Mr. Morse

Sales & Marketing

Analytics: Travel Marketing's New Road Map

By Steve Morse, General Manager, Travel & Hospitality, ClickSquared

Today's travel and hospitality marketing environment is driven by a dynamic flow of information that grows more diverse and complex by the day. With interactive and Web-based tools delivering more power to guests in the reservation process than ever before, expectations around responsiveness and personalized service continue to increase. As a result, marketers face numerous operational challenges as they try to manage an unprecedented number of guest touch points and interactions. Complicating matters, most of these marketers have large numbers of guests and every guest presents different and dynamic needs.

For example, a customer in the travel industry expects the marketer to provide a customized set of options for a resort visit, secure the booking via any channel, provide an immediate summary of the itinerary, make personalized recommendations for resort activities such as dinner reservations, spa treatments or a day on the golf course, arrange, confirm and notify the guest of these activities via any channel, recognize the customer upon arrival, serve the customer according to pre-determined preferences, and communicate with the customer upon their return home...with complete awareness of the recent trip.

Simultaneously, marketing professionals encounter mounting pressure from management to demonstrate the financial accountability and return on investment of their marketing spend and programs. Moreover, they must balance financial controls while still achieving their objectives in customer acquisition, loyalty, and retention as well as cross-selling additional amenities and up-sell travel packages. They need to provide senior management with an explanation of where investments are going, provide the rationale for those choices, and clearly identify the source and size of the returns. Which customers comprise the brand's best marketing opportunities? How many customers should be invested in? Which ones? What marketing programs, channels, and tactics are most appropriate and why?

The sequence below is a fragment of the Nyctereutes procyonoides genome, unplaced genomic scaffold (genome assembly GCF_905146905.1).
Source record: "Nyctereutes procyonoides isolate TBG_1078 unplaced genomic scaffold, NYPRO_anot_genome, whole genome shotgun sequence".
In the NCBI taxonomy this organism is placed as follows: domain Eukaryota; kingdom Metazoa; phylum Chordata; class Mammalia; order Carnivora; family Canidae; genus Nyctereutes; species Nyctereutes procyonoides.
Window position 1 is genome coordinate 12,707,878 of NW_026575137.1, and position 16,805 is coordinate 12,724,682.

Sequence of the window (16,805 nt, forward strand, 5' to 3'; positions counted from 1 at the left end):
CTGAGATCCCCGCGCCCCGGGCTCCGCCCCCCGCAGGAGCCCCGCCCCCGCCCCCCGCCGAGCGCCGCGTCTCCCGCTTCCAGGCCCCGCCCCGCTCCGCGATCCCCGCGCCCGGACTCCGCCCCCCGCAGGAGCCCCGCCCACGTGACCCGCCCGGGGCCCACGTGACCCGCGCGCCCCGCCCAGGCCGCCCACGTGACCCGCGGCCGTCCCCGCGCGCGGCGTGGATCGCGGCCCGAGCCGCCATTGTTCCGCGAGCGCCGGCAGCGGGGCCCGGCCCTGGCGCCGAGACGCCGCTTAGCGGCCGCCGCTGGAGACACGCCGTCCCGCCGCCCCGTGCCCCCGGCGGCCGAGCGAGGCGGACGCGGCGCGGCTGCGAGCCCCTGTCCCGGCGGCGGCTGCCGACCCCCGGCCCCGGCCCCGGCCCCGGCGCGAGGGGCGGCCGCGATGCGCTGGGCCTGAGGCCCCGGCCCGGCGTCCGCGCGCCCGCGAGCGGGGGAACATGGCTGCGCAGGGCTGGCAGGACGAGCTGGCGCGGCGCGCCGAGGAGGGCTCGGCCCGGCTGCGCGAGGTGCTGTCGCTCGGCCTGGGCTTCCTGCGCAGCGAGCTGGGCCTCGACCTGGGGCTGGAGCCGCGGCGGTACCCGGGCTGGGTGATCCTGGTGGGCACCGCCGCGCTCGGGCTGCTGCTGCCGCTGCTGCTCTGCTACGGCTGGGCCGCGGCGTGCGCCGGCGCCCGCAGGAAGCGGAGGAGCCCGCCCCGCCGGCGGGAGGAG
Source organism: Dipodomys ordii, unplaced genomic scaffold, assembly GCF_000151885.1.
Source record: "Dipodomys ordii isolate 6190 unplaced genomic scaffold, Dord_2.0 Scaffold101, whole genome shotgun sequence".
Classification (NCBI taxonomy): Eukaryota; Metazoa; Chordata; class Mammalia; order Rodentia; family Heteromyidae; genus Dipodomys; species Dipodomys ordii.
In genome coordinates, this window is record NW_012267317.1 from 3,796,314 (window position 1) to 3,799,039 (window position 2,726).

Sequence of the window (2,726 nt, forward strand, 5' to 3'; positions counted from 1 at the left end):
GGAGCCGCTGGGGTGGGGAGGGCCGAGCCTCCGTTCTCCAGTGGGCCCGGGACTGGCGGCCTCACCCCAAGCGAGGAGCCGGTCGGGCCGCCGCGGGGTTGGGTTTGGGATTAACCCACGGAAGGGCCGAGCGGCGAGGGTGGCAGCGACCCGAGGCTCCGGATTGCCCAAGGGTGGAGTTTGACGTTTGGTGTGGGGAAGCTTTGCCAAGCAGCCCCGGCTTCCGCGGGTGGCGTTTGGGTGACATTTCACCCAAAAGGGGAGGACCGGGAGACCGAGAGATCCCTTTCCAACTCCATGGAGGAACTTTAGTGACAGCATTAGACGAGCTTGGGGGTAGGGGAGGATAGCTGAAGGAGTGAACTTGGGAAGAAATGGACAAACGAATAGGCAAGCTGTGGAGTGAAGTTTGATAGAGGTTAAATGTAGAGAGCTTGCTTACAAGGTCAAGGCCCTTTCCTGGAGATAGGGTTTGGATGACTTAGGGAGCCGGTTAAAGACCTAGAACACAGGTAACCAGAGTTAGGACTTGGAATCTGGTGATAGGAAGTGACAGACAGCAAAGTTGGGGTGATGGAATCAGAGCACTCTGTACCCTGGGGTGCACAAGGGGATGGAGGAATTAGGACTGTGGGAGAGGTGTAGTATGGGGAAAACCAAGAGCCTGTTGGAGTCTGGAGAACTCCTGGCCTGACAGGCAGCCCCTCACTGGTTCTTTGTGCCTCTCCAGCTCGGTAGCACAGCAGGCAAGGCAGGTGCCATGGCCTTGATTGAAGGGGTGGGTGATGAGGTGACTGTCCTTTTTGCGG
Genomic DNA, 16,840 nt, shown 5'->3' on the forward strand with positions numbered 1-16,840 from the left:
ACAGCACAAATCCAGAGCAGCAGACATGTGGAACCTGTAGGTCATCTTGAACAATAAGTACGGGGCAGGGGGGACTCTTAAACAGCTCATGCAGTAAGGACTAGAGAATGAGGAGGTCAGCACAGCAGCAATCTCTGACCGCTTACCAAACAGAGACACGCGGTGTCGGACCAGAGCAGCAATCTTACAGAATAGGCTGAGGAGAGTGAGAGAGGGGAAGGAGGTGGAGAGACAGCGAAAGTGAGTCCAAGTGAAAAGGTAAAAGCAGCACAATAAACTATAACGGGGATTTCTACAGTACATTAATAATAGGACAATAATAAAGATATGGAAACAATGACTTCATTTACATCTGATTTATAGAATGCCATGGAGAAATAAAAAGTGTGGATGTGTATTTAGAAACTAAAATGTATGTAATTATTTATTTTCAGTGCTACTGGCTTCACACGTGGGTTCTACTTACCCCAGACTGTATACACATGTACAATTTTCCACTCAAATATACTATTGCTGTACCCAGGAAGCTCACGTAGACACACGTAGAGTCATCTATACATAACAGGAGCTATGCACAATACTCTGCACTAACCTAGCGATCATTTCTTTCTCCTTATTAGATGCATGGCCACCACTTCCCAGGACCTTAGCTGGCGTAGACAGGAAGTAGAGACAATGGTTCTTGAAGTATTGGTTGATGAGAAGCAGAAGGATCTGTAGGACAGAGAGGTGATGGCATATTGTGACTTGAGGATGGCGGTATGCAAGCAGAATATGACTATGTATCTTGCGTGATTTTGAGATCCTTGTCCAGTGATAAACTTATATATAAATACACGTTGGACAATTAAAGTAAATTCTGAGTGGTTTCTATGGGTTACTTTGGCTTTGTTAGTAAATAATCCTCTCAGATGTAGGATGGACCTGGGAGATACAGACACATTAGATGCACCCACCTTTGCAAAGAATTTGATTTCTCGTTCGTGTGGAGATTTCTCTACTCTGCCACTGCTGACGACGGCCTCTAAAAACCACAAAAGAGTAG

Travel and hospitality marketers struggle with answering these questions because their data sits in multiple places or is incomplete. This common challenge impacts a marketer's ability to measure marketing effectiveness (ROI) at the customer level.

Many believe a customer's current, potential, and/or expected value are the most important considerations in making investment decisions. The rub: the value a customer represents to the brand can be just as dynamic - and therefore just as difficult to measure and respond to - as the customer's needs.